Saving $5.7 in Public Employee Benefit Savings - Is it Real?
Columnist challenges analyst's estimate
In a recent article, columnist Jack Lessenberry questioned the accuracy of the amount of money a Mackinac Center for Public Policy study found the state could save if state worker benefits were in line with the private sector.
James Hohman, fiscal policy analyst with the Mackinac Center for Public Policy, wrote a report in 2009 wherein he calculated that bringing public benefits of fulltime state and local government employees in line with the private sector would save the state $5.7 billion.
Lessenberry, a lecturer at Wayne State University where he teaches History and Law of Journalism, wrote: “His dollar figure is considerably higher than other studies.” After Lessenberry’s column was published, Hohman questioned what studies refuted his dollar amount. Hohman said he knew of no other study that listed a dollar amount.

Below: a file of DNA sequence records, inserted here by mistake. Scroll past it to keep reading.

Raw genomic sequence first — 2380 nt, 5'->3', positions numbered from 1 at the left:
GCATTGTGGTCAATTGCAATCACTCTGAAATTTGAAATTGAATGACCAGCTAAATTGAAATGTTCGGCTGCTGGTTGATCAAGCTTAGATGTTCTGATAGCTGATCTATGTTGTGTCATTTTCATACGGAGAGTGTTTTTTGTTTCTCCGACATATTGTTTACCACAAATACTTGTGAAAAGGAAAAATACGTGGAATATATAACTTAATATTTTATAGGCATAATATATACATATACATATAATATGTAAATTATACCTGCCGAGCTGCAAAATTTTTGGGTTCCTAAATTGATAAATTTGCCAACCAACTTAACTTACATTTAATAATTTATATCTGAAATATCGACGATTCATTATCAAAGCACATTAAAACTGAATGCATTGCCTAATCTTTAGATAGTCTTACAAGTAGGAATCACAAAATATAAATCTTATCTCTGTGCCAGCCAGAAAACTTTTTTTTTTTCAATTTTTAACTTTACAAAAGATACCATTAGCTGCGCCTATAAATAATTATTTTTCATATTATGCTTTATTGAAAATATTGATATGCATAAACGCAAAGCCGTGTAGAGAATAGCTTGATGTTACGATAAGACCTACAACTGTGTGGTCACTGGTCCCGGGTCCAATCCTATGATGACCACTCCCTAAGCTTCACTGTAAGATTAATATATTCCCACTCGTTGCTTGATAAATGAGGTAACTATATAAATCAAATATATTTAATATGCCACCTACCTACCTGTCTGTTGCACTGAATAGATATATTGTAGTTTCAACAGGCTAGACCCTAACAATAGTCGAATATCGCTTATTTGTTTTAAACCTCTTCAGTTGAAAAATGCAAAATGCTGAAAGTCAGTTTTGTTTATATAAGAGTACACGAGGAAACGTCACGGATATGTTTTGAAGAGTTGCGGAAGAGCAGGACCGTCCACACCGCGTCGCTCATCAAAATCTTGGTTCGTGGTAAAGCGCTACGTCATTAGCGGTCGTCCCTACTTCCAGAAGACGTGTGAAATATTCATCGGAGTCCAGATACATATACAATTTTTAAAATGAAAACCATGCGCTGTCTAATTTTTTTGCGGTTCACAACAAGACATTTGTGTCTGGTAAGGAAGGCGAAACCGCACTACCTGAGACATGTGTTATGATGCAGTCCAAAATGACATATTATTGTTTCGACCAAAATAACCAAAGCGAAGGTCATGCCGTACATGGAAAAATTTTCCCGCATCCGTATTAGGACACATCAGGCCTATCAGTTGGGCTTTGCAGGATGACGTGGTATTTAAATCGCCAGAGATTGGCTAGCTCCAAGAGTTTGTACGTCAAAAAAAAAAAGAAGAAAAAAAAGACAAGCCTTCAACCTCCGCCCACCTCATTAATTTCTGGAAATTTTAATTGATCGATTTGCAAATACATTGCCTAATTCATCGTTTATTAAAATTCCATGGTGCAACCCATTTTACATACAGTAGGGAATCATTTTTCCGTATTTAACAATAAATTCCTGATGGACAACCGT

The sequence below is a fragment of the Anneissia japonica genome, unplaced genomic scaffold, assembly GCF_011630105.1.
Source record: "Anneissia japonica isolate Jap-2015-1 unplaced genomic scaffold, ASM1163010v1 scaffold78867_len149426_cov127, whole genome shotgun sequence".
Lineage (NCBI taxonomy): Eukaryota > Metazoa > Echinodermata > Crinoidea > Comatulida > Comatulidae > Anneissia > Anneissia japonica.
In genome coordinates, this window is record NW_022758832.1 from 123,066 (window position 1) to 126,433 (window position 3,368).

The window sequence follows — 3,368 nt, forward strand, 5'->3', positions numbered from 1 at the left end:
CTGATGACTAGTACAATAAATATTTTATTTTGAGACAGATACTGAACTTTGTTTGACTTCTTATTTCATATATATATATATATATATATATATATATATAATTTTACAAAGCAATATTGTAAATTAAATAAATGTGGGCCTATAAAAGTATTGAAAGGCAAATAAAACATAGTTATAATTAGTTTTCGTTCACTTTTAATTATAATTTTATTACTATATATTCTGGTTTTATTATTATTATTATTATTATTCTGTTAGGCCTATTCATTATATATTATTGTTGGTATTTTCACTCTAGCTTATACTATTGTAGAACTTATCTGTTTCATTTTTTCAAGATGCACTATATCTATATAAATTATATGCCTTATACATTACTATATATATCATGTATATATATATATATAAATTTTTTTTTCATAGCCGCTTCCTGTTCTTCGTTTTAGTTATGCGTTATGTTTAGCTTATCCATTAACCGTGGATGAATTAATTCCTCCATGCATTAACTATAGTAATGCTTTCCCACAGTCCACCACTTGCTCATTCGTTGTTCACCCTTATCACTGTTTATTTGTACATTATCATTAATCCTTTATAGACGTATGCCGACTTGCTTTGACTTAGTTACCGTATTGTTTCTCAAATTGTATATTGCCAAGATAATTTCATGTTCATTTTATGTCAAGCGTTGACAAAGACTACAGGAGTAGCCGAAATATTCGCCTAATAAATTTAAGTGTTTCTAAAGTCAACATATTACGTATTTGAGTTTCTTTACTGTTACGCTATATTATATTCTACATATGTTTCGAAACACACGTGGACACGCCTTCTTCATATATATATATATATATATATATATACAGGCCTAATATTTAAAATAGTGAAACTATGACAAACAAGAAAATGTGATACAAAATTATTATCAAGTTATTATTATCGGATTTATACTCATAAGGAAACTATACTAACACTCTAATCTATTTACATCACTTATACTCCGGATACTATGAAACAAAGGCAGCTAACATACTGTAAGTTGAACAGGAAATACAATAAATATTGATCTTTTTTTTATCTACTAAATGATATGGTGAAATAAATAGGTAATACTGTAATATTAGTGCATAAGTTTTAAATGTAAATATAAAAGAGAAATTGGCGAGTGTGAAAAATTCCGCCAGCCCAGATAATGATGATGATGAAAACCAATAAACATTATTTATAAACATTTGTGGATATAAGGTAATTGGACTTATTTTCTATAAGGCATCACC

“He thinks the overcompensation of public employees is a myth,” Hohman said about Lessenberry. “In this case, his observations are simply inaccurate.”
In e-mails to the Mackinac Center, Lessenberry did not cite any studies. Instead, Lessenberry wrote that he should have written “I did not know any other economists who believe that anything like those savings are realistic.”
Hohman said that although some have criticized the findings, no one that he is aware of has produced an alternate study that shows his numbers are not valid. Hohman has since written an analysis that walks readers through how he came up with his figures: http://www.mackinac.org/14216
Michigan Capitol Confidential is the news source produced by the Mackinac Center for Public Policy. Michigan Capitol Confidential reports with a free-market news perspective.